The dual side pockets allow you to organize stuff you want handy. The bigger version is plenty large enough for all 1+ liter bottles.
Ease of Use
Nothing about the Trail 25 stands out, in terms of ease of use. It is simple and clean, with zippers and straps that work as intended. It isn't particularly convenient nor is it particularly cumbersome to use. It is just a basic backpack. We liked how easily the zippers operated compared to other panel-loaders like the Osprey Stratos 34. The metal pole holders are somewhat awkward and didn't work on some poles. Given how much weight they add, they seem out of place. We liked the mesh water bottle pockets (2 on one side, 1 on the other) for quickly storing trash we found on the trail (that are accessible without taking the pack off) or a water bottle.
We wouldn't say that it's the easiest to use, but it is good enough. Like the Osprey Talon 22 and the Gregory Zulu 30, no straps cover any important zippers. The top and bottom straps are nice for carrying things like waders for fishing, or a wet layer after a short rainstorm. In short, the Trail 25 is simple and its function only enhances the product.
The selection of pockets on the Best Buy winner is excellent. This inner pocket is oriented just right for access and security when you open the main horseshoe zipper.
The thick ripstop nylon used on the Trail 25 is fairly typical pack cloth. Our experience with this pack, as well as with other packs with fabric like this, suggests that it will last years and years. Depending on your usage patterns, it is possible that the zippers will begin to fail before the fabric does. And this takes thousands of cycles to do. Style, hobbies, and lifestyle moves will come and go well before this pack wears out on you.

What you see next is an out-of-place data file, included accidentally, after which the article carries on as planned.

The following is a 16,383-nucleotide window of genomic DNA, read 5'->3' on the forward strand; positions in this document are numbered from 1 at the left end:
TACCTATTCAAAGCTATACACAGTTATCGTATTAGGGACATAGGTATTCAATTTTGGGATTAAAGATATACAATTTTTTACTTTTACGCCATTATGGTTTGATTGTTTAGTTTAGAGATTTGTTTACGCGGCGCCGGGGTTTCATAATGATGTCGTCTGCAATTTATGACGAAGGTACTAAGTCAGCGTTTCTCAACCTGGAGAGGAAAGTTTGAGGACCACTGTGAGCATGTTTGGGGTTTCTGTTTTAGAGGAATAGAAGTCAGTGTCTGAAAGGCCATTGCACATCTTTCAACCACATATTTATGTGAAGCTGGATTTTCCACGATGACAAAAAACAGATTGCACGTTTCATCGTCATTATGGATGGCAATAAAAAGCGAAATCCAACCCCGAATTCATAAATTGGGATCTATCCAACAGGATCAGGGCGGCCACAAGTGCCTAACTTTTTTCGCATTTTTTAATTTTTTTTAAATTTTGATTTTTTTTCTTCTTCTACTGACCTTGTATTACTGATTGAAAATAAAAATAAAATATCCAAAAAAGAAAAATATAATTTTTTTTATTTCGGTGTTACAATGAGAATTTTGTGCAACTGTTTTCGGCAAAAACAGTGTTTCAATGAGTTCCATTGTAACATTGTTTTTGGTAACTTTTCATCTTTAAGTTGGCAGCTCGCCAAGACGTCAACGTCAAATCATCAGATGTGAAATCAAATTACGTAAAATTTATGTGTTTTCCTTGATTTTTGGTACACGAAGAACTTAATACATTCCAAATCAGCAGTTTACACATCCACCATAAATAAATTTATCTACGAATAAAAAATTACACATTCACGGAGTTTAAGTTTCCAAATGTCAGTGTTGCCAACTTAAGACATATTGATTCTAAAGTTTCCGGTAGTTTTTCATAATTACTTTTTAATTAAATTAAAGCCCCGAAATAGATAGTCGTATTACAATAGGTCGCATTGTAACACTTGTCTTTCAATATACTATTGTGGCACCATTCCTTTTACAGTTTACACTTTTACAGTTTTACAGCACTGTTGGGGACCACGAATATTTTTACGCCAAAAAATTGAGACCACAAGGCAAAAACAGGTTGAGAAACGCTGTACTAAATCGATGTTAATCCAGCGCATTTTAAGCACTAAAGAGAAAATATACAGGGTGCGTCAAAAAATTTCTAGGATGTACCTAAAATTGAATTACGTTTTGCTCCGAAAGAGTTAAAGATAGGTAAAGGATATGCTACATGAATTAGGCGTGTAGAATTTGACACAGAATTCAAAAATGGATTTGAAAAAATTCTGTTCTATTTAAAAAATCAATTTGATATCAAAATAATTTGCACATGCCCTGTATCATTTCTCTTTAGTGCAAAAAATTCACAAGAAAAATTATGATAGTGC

The fabric of the pack is the primary determinant of its durability. We awarded our Best Buy award to the REI Co-op Flash 22. The Flash pack is comfortable, very light, and straightforward, at a great price. However, the Flash pack is made of thin, flimsy fabric. Its fabric may wear out faster than the Trail 25, but its top-loading design makes it resistant to things like sand, which can destroy zippers.
The Trail 25 comes with a stand-alone rain cover.
In our rain testing, the Trail 25 let in water about as fast as the Osprey Talon 22, which is to say it lets in a lot of water, fast. The raincover works well, but if you have anything strapped to the outside that prevents use of the raincover, the lack of zipper flaps will let water into the main compartment fast.
We recommend this backpack to anyone seeking an all-around daypack at a reasonable price. It does all you'll need for three season day hiking and is just right for travel, commuting, and light-duty technical outdoor travel.
Even with subtle updates to a design, we make sure to put it to the test. We've long liked the REI Trail 25. When it changed for 2019, we took it out snowshoeing (among many other adventures) to see if it still held up. It did.
This is a cheap, durable, and adequately functional pack. It is a tough competitor for Best Buy with the REI Co-op Flash 22. If you're on a budget, we'd recommend this pack if you think you'll want a daypack for both commuting and hiking. If you're shopping for the best value for mainly outdoor pursuits and travel, but occasional commuting, our Best Buy REI Co-op Flash 22 fits the bill.
Widely available at a reasonable price, the Trail 25 is a basic, no-frills day pack for many users. The construction is simple but handy. The soft-backed design is versatile, but not as supportive as a more rigid design would be. If you want a pack for work and play that you can abuse without worry, this is a great pack.
A soft frame and stretchy side pockets made this a versatile pack for both commuting and day hiking.